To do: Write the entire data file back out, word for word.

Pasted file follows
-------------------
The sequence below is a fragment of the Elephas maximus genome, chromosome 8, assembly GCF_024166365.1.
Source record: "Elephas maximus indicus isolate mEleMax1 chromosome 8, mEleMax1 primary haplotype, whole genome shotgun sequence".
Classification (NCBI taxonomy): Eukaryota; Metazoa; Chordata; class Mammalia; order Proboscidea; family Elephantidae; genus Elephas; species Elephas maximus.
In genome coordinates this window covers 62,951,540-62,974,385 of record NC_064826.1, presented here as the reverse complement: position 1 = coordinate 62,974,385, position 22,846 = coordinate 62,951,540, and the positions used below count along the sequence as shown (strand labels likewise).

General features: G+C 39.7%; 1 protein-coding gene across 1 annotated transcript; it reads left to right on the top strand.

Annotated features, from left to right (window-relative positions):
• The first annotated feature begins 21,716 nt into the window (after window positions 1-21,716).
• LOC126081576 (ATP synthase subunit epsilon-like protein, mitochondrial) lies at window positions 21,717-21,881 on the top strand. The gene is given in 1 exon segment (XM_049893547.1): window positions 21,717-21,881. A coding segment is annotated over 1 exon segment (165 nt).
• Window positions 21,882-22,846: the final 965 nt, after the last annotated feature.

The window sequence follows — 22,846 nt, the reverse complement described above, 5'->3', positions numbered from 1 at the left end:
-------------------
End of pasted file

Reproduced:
The sequence below is a fragment of the Elephas maximus genome, chromosome 8, assembly GCF_024166365.1.
Source record: "Elephas maximus indicus isolate mEleMax1 chromosome 8, mEleMax1 primary haplotype, whole genome shotgun sequence".
Classification (NCBI taxonomy): Eukaryota; Metazoa; Chordata; class Mammalia; order Proboscidea; family Elephantidae; genus Elephas; species Elephas maximus.
In genome coordinates this window covers 62,951,540-62,974,385 of record NC_064826.1, presented here as the reverse complement: position 1 = coordinate 62,974,385, position 22,846 = coordinate 62,951,540, and the positions used below count along the sequence as shown (strand labels likewise).

General features: G+C 39.7%; 1 protein-coding gene across 1 annotated transcript; it reads left to right on the top strand.

Annotated features, from left to right (window-relative positions):
• The first annotated feature begins 21,716 nt into the window (after window positions 1-21,716).
• LOC126081576 (ATP synthase subunit epsilon-like protein, mitochondrial) lies at window positions 21,717-21,881 on the top strand. The gene is given in 1 exon segment (XM_049893547.1): window positions 21,717-21,881. A coding segment is annotated over 1 exon segment (165 nt).
• Window positions 21,882-22,846: the final 965 nt, after the last annotated feature.

The window sequence follows — 22,846 nt, the reverse complement described above, 5'->3', positions numbered from 1 at the left end: